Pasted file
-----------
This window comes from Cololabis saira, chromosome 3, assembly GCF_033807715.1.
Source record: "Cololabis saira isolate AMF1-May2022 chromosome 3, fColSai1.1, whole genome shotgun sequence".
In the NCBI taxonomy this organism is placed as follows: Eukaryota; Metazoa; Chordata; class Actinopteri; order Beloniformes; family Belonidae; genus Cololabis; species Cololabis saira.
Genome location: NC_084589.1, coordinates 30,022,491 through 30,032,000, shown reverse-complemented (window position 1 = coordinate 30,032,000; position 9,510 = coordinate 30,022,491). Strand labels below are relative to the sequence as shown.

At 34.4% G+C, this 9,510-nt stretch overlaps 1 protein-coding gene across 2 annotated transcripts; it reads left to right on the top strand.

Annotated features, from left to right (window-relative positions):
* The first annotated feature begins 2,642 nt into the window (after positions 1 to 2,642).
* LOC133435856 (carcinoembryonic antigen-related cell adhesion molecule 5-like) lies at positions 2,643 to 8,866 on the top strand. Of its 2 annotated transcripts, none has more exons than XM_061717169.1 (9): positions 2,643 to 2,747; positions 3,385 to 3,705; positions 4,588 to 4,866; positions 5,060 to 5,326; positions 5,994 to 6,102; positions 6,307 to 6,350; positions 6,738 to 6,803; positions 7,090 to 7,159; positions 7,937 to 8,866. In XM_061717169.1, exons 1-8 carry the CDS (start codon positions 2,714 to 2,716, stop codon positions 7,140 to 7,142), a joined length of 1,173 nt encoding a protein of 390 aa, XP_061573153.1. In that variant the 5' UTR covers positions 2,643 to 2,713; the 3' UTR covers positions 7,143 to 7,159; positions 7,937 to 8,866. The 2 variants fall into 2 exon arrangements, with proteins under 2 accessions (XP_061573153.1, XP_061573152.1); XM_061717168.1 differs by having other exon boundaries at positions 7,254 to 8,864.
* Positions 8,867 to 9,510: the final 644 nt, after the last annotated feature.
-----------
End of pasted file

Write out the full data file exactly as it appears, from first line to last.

This window comes from Cololabis saira, chromosome 3, assembly GCF_033807715.1.
Source record: "Cololabis saira isolate AMF1-May2022 chromosome 3, fColSai1.1, whole genome shotgun sequence".
In the NCBI taxonomy this organism is placed as follows: Eukaryota; Metazoa; Chordata; class Actinopteri; order Beloniformes; family Belonidae; genus Cololabis; species Cololabis saira.
Genome location: NC_084589.1, coordinates 30,022,491 through 30,032,000, shown reverse-complemented (window position 1 = coordinate 30,032,000; position 9,510 = coordinate 30,022,491). Strand labels below are relative to the sequence as shown.

At 34.4% G+C, this 9,510-nt stretch overlaps 1 protein-coding gene across 2 annotated transcripts; it reads left to right on the top strand.

Annotated features, from left to right (window-relative positions):
* The first annotated feature begins 2,642 nt into the window (after positions 1 to 2,642).
* LOC133435856 (carcinoembryonic antigen-related cell adhesion molecule 5-like) lies at positions 2,643 to 8,866 on the top strand. Of its 2 annotated transcripts, none has more exons than XM_061717169.1 (9): positions 2,643 to 2,747; positions 3,385 to 3,705; positions 4,588 to 4,866; positions 5,060 to 5,326; positions 5,994 to 6,102; positions 6,307 to 6,350; positions 6,738 to 6,803; positions 7,090 to 7,159; positions 7,937 to 8,866. In XM_061717169.1, exons 1-8 carry the CDS (start codon positions 2,714 to 2,716, stop codon positions 7,140 to 7,142), a joined length of 1,173 nt encoding a protein of 390 aa, XP_061573153.1. In that variant the 5' UTR covers positions 2,643 to 2,713; the 3' UTR covers positions 7,143 to 7,159; positions 7,937 to 8,866. The 2 variants fall into 2 exon arrangements, with proteins under 2 accessions (XP_061573153.1, XP_061573152.1); XM_061717168.1 differs by having other exon boundaries at positions 7,254 to 8,864.
* Positions 8,867 to 9,510: the final 644 nt, after the last annotated feature.